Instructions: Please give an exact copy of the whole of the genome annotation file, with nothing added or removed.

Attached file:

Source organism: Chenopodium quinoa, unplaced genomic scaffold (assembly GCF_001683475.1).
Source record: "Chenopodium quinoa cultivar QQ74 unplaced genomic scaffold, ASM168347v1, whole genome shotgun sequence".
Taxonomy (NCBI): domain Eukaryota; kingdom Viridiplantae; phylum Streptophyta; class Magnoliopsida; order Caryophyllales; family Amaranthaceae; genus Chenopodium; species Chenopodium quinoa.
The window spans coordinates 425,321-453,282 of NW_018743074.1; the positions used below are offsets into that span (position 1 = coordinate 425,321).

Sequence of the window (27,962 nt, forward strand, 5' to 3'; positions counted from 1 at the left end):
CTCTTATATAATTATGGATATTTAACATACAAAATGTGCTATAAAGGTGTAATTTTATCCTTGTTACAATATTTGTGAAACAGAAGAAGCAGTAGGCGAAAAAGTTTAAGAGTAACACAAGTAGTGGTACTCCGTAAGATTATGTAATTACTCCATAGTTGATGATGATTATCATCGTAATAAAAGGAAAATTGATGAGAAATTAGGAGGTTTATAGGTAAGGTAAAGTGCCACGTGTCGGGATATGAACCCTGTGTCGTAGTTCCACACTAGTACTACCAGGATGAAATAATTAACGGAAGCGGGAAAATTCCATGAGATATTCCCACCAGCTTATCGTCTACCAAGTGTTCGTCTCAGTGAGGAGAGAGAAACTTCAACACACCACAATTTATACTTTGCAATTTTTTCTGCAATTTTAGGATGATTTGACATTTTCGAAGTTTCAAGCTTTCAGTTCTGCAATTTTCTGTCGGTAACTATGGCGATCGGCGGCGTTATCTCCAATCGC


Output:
Source organism: Chenopodium quinoa, unplaced genomic scaffold (assembly GCF_001683475.1).
Source record: "Chenopodium quinoa cultivar QQ74 unplaced genomic scaffold, ASM168347v1, whole genome shotgun sequence".
Taxonomy (NCBI): domain Eukaryota; kingdom Viridiplantae; phylum Streptophyta; class Magnoliopsida; order Caryophyllales; family Amaranthaceae; genus Chenopodium; species Chenopodium quinoa.
The window spans coordinates 425,321-453,282 of NW_018743074.1; the positions used below are offsets into that span (position 1 = coordinate 425,321).

Sequence of the window (27,962 nt, forward strand, 5' to 3'; positions counted from 1 at the left end):
CTCTTATATAATTATGGATATTTAACATACAAAATGTGCTATAAAGGTGTAATTTTATCCTTGTTACAATATTTGTGAAACAGAAGAAGCAGTAGGCGAAAAAGTTTAAGAGTAACACAAGTAGTGGTACTCCGTAAGATTATGTAATTACTCCATAGTTGATGATGATTATCATCGTAATAAAAGGAAAATTGATGAGAAATTAGGAGGTTTATAGGTAAGGTAAAGTGCCACGTGTCGGGATATGAACCCTGTGTCGTAGTTCCACACTAGTACTACCAGGATGAAATAATTAACGGAAGCGGGAAAATTCCATGAGATATTCCCACCAGCTTATCGTCTACCAAGTGTTCGTCTCAGTGAGGAGAGAGAAACTTCAACACACCACAATTTATACTTTGCAATTTTTTCTGCAATTTTAGGATGATTTGACATTTTCGAAGTTTCAAGCTTTCAGTTCTGCAATTTTCTGTCGGTAACTATGGCGATCGGCGGCGTTATCTCCAATCGC